AHV 21: These are the most important changes

AHV 21 reform: The most important changes compared with today

The Federal Council wants to safeguard the first pillar (AHV/Old Age and Survivors' Insurance) until 2030 by means of the AHV 21 reform. To do so, it is meeting the needs of insured by allowing greater flexibility in the retirement age. In addition, the Federal Council is providing incentives to continue working for longer. The reform will be financed by bringing the retirement age for women into line with that of men and increasing value added tax.

AHV revenue and expenditure have not been balanced since 2014, and the electorate knows how urgently reform is needed. Nevertheless, the 2020 pension reform bill was rejected two years ago. The Federal Council responded promptly to the "no" vote, and adopted the message on the AHV 21 reform in the summer of 2019.

The main objectives of the AHV 21 reform

For the Federal Council, the AHV 21 reform has two main objectives: 
    1. To maintain the level of pensions.
    2. To safeguard the financing of AHV up to 2030.

These are the most important changes envisaged by the AHV 21 reform

    1. The reference age (at present retirement age) for women would be gradually increased from 64 to 65. This applies to both the first and second pillar. If the reform is accepted, women born between 1959 and 1967 will be particularly affected by an increase in the retirement age because they will be close to retirement. For this reason, compensation arrangements have been put in place for them: In the event of early retirement, the pensions of those born in these years will be reduced less sharply than for normal early retirement.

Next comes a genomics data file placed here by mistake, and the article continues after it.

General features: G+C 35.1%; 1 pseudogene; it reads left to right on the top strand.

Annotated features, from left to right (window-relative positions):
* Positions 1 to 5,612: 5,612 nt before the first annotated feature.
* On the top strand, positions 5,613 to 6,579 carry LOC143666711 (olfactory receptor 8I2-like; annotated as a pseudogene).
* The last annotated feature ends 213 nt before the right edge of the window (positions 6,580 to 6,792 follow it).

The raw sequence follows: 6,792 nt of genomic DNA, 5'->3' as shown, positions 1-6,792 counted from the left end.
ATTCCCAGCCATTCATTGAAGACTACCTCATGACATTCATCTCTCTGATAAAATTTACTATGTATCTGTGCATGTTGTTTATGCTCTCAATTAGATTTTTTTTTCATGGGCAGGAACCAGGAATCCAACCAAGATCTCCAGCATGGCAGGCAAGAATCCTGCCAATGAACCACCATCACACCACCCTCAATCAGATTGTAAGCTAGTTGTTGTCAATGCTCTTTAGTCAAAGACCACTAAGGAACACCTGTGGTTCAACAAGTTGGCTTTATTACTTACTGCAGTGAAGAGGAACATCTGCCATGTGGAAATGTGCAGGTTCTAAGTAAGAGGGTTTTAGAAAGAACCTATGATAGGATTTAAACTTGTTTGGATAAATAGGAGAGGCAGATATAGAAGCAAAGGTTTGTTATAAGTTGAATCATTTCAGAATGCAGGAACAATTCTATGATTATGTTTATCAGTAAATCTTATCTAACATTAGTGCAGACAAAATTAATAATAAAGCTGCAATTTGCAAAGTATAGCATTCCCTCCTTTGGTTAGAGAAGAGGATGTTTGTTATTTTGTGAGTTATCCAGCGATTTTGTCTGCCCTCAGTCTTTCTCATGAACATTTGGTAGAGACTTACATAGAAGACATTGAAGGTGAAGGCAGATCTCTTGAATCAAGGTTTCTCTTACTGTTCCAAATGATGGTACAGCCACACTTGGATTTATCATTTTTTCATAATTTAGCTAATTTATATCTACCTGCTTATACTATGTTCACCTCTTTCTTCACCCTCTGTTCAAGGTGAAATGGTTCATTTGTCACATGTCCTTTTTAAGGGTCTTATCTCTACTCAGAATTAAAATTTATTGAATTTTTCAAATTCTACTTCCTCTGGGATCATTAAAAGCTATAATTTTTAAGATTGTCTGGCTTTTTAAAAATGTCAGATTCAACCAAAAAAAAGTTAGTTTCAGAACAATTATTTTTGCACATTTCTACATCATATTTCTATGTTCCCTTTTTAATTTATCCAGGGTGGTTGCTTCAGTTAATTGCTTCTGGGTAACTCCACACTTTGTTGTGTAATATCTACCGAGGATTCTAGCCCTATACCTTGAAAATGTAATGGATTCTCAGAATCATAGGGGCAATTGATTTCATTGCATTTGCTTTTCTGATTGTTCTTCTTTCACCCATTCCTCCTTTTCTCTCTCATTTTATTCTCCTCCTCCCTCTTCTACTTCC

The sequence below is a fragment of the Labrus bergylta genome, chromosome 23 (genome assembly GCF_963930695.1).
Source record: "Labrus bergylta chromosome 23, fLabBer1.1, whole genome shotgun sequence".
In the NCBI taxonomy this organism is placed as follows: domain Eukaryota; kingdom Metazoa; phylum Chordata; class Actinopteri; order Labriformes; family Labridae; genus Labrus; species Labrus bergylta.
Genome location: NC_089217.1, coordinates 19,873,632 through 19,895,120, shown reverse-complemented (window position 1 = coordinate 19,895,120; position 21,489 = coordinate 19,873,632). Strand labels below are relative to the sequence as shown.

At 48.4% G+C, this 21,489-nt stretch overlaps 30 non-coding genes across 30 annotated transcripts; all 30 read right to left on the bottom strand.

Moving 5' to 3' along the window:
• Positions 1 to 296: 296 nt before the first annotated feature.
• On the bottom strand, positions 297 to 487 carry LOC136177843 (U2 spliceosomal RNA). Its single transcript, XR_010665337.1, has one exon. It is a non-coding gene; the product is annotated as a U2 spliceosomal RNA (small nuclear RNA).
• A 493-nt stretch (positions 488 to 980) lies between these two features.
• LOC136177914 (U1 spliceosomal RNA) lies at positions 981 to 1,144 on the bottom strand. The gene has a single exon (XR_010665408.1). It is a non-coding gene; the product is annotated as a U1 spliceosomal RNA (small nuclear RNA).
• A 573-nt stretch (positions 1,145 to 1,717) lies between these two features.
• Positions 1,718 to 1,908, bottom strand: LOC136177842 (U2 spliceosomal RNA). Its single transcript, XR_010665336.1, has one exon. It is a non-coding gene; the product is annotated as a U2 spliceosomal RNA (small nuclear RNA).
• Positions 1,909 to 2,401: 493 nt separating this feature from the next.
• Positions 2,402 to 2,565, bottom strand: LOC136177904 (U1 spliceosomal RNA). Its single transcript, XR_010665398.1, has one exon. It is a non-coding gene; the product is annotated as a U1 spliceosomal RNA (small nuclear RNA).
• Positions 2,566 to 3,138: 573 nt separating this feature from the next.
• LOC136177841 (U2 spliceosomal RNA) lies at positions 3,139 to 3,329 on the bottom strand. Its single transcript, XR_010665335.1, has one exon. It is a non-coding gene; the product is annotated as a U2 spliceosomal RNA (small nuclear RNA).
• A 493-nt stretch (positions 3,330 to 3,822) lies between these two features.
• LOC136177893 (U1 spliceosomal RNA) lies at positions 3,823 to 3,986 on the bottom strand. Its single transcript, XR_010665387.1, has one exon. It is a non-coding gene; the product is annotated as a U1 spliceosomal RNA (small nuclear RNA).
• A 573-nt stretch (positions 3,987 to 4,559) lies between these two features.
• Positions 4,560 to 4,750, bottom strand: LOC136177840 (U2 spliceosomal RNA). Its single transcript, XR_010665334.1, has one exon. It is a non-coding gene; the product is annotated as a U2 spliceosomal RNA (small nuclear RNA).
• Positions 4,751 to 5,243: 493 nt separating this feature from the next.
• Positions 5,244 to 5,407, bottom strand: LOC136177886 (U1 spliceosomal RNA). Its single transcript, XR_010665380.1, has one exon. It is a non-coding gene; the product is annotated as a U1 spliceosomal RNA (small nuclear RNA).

2. The choice of when to draw your pension is more flexible. Both men and women would be able to draw their pension from the age of 62 at the earliest or defer it until they are 70 at the latest. In addition, the reform would make it possible to draw a pension gradually, either by reducing the level of employment and deferring or drawing only part of the pension early, or by taking retirement in monthly instead of annual stages.

    3. Working beyond the reference age of 65 can increase a person's pension amount, thereby providing an incentive to work longer. An exemption of CHF 1,400 per month continues to apply. However, whereas contributions paid in excess of that in the past were not included in the calculation of a person's pension, the AHV 21 reform envisages other possibilities for boosting your pension: Contribution gaps can be closed in this way and the average annual income on which the AHV calculation is based increases.

This is how the AHV 21 reform will be financed

• Increase in value added tax by 0.7 percentage points from 7.7% to 8.4%.
• Increase in the reference age for women from 64 to 65.

The AHV 21 reform has been submitted to the Federal Assembly. A popular ballot is mandatory to change the level of value added tax. The revised law is subject to an optional referendum after approval by the Federal Assembly. A popular ballot is also to be expected in this case.

The Federal Council would like the AHV 21 reform to enter into force on January 1, 2022. Whether this deadline can be met depends on how the Federal Assembly deals with the bill and on the dates and the outcome of the popular ballots.

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